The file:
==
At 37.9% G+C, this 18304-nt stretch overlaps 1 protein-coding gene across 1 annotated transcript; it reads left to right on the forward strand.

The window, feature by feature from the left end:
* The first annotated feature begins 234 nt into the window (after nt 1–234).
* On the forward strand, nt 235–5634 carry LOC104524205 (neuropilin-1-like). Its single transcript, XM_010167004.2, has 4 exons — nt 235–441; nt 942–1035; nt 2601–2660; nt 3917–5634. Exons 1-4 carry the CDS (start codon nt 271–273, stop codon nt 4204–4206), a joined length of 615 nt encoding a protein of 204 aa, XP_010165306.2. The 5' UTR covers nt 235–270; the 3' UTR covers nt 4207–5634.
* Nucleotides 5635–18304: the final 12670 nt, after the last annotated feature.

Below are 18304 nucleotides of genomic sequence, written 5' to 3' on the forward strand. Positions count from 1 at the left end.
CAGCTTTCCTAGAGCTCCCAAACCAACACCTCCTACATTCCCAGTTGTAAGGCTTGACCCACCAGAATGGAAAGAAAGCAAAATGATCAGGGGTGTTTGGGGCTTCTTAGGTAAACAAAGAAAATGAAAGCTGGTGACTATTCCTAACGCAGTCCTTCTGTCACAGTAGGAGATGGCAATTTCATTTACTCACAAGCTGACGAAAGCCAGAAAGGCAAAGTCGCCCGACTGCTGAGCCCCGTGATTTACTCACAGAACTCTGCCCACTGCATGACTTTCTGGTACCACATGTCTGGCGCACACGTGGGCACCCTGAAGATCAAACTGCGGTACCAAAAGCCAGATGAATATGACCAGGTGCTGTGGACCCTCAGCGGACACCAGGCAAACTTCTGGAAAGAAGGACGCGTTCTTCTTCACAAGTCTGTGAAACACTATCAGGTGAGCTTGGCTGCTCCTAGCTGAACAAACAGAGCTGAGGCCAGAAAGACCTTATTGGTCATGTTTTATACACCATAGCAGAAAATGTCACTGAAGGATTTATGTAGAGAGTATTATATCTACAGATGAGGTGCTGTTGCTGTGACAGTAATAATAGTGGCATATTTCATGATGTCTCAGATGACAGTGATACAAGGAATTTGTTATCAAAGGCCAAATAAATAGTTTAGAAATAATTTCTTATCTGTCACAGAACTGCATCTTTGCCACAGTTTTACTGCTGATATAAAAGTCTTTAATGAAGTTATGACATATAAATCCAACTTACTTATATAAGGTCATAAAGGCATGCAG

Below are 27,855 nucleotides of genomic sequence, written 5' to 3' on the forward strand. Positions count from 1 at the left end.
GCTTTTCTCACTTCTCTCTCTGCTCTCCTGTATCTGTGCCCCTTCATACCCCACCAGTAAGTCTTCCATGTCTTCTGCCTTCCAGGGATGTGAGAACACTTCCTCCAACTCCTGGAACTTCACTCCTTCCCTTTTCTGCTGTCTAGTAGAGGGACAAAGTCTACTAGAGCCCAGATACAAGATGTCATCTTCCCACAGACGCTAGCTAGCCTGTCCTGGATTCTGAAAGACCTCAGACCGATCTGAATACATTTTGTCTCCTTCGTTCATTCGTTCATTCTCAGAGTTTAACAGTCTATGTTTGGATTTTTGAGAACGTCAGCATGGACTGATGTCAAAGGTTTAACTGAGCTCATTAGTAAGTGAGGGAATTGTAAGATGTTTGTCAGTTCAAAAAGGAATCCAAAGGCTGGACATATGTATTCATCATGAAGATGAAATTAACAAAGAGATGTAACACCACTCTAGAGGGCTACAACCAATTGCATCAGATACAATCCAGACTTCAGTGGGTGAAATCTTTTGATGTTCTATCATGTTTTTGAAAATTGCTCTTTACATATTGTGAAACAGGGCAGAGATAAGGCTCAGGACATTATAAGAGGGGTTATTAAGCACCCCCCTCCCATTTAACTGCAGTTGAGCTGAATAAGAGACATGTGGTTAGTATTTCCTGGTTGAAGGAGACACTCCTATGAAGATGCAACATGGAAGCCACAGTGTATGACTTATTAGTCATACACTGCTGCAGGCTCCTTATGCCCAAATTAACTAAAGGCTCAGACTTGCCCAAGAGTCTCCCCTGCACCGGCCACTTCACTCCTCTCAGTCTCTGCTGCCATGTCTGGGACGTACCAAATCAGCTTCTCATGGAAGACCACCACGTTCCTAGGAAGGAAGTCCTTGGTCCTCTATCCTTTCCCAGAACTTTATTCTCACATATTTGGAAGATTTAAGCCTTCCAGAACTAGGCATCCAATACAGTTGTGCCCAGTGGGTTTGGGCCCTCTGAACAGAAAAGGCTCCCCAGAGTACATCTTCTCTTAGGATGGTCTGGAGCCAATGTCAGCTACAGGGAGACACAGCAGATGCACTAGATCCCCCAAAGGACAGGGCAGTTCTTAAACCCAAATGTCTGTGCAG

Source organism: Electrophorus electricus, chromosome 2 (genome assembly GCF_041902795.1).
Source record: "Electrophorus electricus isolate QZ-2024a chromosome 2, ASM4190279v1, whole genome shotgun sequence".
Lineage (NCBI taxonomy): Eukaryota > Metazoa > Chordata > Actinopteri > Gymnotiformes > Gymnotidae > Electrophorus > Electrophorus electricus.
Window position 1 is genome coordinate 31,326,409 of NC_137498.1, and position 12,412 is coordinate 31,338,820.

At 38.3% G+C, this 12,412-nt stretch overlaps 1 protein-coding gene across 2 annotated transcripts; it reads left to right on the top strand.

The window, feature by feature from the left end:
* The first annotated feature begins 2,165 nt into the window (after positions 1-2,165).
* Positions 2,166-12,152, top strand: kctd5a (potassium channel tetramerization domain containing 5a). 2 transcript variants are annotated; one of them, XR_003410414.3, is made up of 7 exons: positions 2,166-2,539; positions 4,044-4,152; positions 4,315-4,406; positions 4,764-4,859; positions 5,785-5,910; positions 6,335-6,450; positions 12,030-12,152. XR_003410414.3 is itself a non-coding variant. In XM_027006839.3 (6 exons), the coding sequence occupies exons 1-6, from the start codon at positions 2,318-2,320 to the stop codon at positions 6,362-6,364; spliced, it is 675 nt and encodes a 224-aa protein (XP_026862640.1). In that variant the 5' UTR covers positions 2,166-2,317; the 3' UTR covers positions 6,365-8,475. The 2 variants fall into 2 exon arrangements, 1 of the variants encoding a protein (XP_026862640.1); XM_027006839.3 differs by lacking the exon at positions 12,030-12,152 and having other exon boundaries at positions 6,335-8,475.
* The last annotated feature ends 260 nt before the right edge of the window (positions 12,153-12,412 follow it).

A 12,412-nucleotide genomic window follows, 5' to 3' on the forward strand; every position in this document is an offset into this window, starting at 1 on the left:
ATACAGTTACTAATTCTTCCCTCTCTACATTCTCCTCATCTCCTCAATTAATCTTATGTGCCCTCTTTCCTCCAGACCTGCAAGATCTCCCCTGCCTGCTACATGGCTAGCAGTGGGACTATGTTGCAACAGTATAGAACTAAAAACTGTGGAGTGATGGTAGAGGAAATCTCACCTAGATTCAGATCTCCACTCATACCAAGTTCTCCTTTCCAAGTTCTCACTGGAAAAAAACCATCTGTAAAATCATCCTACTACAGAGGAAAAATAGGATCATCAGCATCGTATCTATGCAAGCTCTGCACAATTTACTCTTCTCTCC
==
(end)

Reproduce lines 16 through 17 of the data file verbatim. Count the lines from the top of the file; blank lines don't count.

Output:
* The first annotated feature begins 2,165 nt into the window (after positions 1-2,165).
* Positions 2,166-12,152, top strand: kctd5a (potassium channel tetramerization domain containing 5a). 2 transcript variants are annotated; one of them, XR_003410414.3, is made up of 7 exons: positions 2,166-2,539; positions 4,044-4,152; positions 4,315-4,406; positions 4,764-4,859; positions 5,785-5,910; positions 6,335-6,450; positions 12,030-12,152. XR_003410414.3 is itself a non-coding variant. In XM_027006839.3 (6 exons), the coding sequence occupies exons 1-6, from the start codon at positions 2,318-2,320 to the stop codon at positions 6,362-6,364; spliced, it is 675 nt and encodes a 224-aa protein (XP_026862640.1). In that variant the 5' UTR covers positions 2,166-2,317; the 3' UTR covers positions 6,365-8,475. The 2 variants fall into 2 exon arrangements, 1 of the variants encoding a protein (XP_026862640.1); XM_027006839.3 differs by lacking the exon at positions 12,030-12,152 and having other exon boundaries at positions 6,335-8,475.